I’ve already received a few emails asking for recommendations on books about Abraham Lincoln. Since I anticipate more of these requests after tomorrow, I thought it might be a good idea to put together a short list of Lincoln books. My recommendations are for those of you who walk out of the theater in the next few weeks and want to learn something more about our 16th president, but are not interested in a dry scholarly study. It’s a good thing that Steven Spielberg’s movie, Lincoln, is being released not so much after the election, but after the Lincoln bicentennial as the offerings are broad and deep.
The best overall biography of Lincoln remains David H. Donald’s Lincoln. You can find it at most bookstores as well as most decent used books shops. Though not a traditional biography, Eric Foner’s The Fiery Trial: Abraham Lincoln and American Slavery is the best broad study of Lincoln and the evolution of his views on race and slavery. If you are looking for something that you can read in short bursts that debunks many of the long-standing myths about Lincoln, I suggest Gerald Prokopowicz’s Did Lincoln Own Slaves?: And Other Frequently Asked Questions about Abraham Lincoln. Finally, since the movie is loosely based on her book you may want to read Doris Kearns Goodwin’s Team of Rivals.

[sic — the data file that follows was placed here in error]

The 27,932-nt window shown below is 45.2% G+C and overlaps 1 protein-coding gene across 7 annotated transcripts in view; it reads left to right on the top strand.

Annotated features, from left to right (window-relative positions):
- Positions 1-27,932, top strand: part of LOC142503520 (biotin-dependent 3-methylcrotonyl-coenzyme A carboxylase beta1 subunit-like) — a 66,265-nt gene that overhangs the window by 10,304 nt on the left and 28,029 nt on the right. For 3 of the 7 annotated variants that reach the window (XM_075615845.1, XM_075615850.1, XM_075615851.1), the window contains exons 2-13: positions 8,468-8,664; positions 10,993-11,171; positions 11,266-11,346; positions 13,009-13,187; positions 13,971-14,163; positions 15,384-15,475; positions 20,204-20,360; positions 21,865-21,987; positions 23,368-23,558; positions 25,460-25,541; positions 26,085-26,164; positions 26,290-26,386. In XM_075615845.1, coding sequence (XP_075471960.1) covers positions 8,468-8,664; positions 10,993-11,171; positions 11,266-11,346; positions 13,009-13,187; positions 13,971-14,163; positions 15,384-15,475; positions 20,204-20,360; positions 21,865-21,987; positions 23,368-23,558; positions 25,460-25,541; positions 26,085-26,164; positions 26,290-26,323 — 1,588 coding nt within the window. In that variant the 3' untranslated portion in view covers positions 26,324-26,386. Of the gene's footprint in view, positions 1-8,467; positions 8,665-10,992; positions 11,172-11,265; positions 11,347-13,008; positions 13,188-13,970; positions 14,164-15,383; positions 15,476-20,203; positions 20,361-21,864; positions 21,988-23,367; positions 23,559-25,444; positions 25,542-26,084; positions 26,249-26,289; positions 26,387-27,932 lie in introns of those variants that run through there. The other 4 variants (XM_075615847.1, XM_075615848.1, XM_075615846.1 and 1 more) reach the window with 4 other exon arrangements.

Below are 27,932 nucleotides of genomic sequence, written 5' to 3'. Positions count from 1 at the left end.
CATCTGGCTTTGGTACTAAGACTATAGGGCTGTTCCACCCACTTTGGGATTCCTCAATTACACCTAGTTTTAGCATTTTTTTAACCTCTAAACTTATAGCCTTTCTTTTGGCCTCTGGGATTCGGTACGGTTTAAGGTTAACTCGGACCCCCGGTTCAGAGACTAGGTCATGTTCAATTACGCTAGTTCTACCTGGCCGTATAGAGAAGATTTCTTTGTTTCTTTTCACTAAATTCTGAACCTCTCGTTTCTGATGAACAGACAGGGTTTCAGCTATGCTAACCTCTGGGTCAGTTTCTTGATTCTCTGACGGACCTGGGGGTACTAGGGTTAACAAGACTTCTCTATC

Here are a couple of books on aspects of Lincoln’s life that are worth reading. One of my favorite books on Lincoln’s early life (1831-1842) is Douglas Wilson’s Honor’s Voice: The Transformation of Abraham Lincoln. Check out Harold Holzer’s Lincoln President-Elect for a detailed, but very readable overview (600 pages) of the period following his election in 1860. Although it is a bit dated, Gary Wills’s Lincoln at Gettysburg: The Words that Remade America offers a thoughtful analysis of his famous speech and its place in American memory.
I mentioned in a previous post that I am very interested to see whether Sally Field finally gives us a more rounded and sympathetic portrayal of Mary Todd and her relationship with her husband. Jean H. Baker’s Mary Todd Lincoln: A Biography is worth reading and I suspect Catherine Clinton’s book Mrs. Lincoln: A Life is as well, though I have not read it. Finally, for a light-hearted look at Lincoln’s continued hold on American memory and culture I highly recommend Andrew Ferguson’s Land of Lincoln: Adventures in Abe’s America.
We could add any number of books to this list, but I hope this at least will get you started. See you at the movies.